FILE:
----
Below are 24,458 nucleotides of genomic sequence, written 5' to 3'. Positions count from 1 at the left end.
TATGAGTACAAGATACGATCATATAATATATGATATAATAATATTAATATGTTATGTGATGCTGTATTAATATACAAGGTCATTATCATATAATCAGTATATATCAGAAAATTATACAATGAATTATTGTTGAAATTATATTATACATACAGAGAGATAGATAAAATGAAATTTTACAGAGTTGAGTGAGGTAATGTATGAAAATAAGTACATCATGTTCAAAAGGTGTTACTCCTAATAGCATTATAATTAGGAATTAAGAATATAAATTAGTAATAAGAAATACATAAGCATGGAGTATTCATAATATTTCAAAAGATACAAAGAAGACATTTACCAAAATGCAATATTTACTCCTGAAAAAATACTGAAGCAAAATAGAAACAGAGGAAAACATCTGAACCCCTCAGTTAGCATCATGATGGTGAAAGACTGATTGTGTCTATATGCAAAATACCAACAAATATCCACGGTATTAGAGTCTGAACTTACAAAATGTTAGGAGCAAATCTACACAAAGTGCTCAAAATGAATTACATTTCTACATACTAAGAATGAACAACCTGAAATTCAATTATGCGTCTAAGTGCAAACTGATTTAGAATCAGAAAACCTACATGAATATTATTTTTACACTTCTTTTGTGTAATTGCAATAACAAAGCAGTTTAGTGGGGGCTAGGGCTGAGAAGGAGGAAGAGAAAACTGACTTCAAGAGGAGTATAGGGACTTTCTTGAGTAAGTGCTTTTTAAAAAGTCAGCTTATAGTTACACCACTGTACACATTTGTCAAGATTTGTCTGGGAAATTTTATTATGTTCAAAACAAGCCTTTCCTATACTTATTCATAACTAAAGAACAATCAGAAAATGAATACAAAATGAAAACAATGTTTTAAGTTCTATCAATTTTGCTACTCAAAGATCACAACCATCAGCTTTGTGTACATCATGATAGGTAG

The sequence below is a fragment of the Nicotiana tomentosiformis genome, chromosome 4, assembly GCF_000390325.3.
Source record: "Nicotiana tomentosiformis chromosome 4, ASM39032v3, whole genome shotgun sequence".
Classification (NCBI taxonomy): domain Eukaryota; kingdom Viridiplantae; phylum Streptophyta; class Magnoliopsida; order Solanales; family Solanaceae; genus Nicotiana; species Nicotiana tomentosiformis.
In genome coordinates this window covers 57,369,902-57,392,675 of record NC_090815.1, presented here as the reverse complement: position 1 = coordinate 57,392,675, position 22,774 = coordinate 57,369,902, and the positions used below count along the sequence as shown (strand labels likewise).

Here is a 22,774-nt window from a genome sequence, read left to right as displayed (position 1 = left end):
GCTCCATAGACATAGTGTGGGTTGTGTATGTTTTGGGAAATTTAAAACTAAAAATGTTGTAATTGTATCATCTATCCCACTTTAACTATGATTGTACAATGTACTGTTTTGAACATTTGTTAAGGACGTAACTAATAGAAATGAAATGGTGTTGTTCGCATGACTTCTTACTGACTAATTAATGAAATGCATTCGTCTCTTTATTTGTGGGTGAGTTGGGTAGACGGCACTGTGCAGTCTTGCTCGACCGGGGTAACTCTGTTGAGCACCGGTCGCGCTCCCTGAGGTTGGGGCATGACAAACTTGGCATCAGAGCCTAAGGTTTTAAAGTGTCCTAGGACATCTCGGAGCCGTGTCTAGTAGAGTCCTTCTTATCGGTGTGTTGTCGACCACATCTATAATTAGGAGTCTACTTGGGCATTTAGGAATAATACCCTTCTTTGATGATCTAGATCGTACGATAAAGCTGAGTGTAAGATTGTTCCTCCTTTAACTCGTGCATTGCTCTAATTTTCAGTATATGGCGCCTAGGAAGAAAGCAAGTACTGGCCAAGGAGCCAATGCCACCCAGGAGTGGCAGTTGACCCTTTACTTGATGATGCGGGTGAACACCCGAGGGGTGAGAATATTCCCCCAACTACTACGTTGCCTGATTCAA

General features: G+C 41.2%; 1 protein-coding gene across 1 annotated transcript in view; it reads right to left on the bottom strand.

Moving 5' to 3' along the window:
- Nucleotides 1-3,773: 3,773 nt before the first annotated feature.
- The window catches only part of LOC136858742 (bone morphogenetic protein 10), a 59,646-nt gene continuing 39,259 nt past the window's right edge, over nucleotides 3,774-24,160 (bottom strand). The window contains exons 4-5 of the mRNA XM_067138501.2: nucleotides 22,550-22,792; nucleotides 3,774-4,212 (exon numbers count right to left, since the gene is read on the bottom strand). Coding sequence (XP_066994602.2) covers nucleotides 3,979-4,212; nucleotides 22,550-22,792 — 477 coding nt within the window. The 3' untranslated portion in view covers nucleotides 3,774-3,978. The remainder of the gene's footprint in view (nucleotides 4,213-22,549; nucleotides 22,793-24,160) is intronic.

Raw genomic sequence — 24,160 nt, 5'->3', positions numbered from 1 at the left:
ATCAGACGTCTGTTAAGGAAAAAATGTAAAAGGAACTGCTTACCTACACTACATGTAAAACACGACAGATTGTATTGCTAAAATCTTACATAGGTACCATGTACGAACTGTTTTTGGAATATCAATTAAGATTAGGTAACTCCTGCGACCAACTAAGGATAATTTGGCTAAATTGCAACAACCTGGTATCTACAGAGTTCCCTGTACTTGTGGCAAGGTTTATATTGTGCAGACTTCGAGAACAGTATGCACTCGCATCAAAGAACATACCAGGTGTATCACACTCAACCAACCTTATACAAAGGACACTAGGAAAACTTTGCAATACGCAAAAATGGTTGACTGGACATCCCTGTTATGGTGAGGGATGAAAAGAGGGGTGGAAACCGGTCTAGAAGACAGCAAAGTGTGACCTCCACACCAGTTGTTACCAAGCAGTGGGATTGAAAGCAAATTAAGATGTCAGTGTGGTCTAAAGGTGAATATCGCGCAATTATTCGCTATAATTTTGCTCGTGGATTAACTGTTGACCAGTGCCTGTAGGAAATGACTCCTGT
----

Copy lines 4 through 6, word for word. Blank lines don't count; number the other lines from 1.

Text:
Source record: "Nicotiana tomentosiformis chromosome 4, ASM39032v3, whole genome shotgun sequence".
Classification (NCBI taxonomy): domain Eukaryota; kingdom Viridiplantae; phylum Streptophyta; class Magnoliopsida; order Solanales; family Solanaceae; genus Nicotiana; species Nicotiana tomentosiformis.
In genome coordinates this window covers 57,369,902-57,392,675 of record NC_090815.1, presented here as the reverse complement: position 1 = coordinate 57,392,675, position 22,774 = coordinate 57,369,902, and the positions used below count along the sequence as shown (strand labels likewise).